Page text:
Inmarsat says Fleet Xpress is a shipping ‘game-changer’

Associations, Communication, Conferences, Seminars, Forums, IT and Communications, Technology — By on May 9, 2016 at 12:22 PM
Roland Spithout delivering his presentaton

Roland Spithout delivering his presentaton

Inmarsat’s new Fleet Xpress service delivers a “paradigm moment” for shipping to reap rewards from mobile connectivity, app-based processes and enhanced security that emulate land-based achievements, the satellite giant says.

Speaking at a press briefing last week, Inmarsat Maritime President Ronald Spithout said: “Maritime is the last great industry to adopt applications to become safer, greener and more efficient. Fleet Xpress is the game-changer.”

Peter Broadhurst

Peter Broadhurst

The worldwide FX service has been made possible by three new Global Xpress I-5 satellites, launched in 2015 and operating on Ka-band, with unlimited back-up provided by L-Band Fleet Broadband services via Inmarsat’s I-4 network. Spithout said that Inmarsat already had FX service commitments covering 600 vessels. He also predicted that the amount of data transferred ship/shore by the maritime sector would be eight times what it is today by 2020.

Michele Franci

Michele Franci

FX is the only satellite broadband marine communications system from a single operator, bringing massively faster broadband services to ships, but it is also the route to a change in business culture, according to Spithout.

Inmarsat Gateway – a “service ecosystem” developed with Cisco – takes the open platform approach that allows Inmarsat Certified Application Partners to develop content-rich apps that include bandwidth costs as part of the package. “Ship operators will be able to pick and choose the apps they want, and bandwidth can be ‘app-triggered’, so there is no bill shock down the line, ” Spithout said.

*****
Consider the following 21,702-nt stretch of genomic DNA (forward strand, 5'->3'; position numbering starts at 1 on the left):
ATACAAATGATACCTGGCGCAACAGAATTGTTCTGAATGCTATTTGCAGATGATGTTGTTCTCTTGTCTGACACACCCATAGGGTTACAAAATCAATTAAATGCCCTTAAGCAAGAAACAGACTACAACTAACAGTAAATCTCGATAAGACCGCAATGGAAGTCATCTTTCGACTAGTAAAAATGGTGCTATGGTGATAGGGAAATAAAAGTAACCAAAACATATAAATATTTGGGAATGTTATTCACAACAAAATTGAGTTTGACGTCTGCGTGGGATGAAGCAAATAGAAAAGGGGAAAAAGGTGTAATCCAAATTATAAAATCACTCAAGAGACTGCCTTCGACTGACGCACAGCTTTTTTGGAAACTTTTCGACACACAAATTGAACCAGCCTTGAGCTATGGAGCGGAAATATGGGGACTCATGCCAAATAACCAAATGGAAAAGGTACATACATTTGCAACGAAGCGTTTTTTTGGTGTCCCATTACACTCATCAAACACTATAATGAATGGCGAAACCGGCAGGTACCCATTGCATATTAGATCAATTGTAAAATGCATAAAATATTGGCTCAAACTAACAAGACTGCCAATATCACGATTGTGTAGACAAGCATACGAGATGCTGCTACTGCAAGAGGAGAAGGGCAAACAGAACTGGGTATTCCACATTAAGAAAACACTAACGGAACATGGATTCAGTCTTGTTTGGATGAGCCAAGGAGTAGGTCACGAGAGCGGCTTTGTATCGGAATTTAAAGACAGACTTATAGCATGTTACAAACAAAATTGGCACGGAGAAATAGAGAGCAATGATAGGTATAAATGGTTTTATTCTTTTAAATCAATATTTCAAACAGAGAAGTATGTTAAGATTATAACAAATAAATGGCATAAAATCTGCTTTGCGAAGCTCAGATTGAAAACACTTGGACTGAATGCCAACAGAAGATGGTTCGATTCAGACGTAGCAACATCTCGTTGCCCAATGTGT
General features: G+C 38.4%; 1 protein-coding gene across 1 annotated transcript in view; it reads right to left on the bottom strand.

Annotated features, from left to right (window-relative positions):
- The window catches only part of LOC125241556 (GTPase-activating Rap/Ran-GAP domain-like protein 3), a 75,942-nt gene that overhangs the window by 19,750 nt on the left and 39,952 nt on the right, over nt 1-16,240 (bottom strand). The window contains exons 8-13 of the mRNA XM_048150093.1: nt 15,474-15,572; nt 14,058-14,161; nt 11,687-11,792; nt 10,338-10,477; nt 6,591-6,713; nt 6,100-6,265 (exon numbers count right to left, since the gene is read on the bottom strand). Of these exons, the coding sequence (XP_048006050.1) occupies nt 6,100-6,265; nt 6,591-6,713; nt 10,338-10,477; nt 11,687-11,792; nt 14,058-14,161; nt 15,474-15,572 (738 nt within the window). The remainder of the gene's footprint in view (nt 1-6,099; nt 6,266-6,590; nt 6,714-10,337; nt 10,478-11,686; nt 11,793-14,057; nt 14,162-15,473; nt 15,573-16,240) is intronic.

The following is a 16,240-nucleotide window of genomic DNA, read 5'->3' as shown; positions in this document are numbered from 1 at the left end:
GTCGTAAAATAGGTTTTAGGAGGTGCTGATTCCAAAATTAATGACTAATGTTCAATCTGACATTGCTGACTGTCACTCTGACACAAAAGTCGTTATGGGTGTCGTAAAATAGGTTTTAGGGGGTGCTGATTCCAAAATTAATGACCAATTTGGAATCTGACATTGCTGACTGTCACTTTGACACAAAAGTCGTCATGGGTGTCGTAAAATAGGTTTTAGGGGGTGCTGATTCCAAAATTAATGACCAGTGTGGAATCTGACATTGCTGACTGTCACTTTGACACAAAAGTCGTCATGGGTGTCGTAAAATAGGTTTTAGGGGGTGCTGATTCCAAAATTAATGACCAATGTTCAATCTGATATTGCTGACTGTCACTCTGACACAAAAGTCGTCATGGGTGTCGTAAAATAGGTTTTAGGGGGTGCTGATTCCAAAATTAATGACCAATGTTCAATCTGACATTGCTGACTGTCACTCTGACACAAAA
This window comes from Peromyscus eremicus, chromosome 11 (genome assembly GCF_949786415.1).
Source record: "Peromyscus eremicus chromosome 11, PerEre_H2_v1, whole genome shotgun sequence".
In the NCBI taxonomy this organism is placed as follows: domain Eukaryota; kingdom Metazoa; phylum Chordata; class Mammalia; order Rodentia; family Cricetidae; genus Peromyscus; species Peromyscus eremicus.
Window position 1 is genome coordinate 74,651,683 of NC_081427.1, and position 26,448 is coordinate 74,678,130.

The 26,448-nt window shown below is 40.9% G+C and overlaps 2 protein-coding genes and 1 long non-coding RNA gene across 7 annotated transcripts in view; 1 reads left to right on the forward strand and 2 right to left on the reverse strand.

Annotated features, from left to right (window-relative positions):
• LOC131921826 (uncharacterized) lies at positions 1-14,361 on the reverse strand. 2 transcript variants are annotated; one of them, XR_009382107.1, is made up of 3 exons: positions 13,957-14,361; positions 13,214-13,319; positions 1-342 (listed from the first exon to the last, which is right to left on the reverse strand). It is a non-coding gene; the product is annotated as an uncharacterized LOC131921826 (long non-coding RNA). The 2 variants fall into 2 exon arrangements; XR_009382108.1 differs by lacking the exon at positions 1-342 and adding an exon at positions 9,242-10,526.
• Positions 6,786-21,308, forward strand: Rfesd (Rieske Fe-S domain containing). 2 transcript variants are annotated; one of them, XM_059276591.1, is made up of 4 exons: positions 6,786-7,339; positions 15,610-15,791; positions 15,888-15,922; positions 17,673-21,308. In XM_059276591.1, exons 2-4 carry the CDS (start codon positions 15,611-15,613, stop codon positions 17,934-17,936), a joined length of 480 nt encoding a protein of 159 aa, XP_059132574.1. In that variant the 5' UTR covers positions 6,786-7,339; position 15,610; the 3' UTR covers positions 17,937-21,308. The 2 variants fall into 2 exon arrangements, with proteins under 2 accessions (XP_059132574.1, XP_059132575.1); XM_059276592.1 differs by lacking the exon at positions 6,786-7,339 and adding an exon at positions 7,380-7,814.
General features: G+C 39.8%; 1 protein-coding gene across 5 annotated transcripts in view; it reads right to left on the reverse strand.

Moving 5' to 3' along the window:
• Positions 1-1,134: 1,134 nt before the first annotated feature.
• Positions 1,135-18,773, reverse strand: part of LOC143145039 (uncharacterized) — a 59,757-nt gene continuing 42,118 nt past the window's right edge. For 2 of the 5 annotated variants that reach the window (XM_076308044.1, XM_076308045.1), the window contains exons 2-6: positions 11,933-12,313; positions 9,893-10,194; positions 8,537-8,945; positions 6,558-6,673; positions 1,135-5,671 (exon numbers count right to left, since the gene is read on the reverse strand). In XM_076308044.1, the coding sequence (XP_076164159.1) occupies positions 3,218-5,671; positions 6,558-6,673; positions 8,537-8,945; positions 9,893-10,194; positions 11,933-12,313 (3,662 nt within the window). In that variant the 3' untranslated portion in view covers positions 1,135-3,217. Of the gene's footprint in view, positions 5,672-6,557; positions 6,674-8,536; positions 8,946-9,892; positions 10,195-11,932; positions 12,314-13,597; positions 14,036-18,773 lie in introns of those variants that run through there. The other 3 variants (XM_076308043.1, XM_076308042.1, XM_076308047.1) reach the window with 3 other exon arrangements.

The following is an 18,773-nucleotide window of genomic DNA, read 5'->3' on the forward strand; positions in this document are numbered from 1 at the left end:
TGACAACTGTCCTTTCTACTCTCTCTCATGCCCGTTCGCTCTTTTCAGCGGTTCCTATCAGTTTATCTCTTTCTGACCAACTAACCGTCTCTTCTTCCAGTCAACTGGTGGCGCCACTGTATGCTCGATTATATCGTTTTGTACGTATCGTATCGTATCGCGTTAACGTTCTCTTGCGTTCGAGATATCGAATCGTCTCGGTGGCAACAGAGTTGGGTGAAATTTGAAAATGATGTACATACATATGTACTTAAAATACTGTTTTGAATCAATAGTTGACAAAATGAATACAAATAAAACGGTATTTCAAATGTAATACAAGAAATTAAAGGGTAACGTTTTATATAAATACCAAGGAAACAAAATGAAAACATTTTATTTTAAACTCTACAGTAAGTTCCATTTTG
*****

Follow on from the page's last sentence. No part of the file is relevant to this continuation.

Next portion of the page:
Drew Brandy who introduced the event

Drew Brandy who introduced the event

Typical ‘efficiency’ apps include real-time fuel consumption analysis or better access to the latest weather-routing software, but crew welfare should also benefit via telemedicine, streamed video chatting or improved entertainment.

Peter Broadhurst, Inmarsat Maritime Vice President of Service Development, revealed that 500-600 companies or individuals participated in a recent Inmarsat Development Conference.

A view from the NOC

A view from the NOC

Both Broadhurst and Spithout repeatedly emphasised that the FX service is not simply a ‘pipe’ through which data and crew connectivity will be funneled. “We are an enabler looking in four different directions when it comes to enabling FX service developments  – operational efficiency, safety and compliance, crew welfare, and IT and security, ” said Broadhurst. “Apps could be made available within a customer’s existing bandwidth, or we can invoice the application provider and not the vessel. This is a fundamental change in shipping.” Telemedicine, for example, would require high bandwidth over a very limited period, and charges should therefore reflect usage.

Inmarsat is already in the advanced stages of a project working with Singtel subsidiary Trustware to make the latter’s Unified Threat Management cyber security app available via the FX service.

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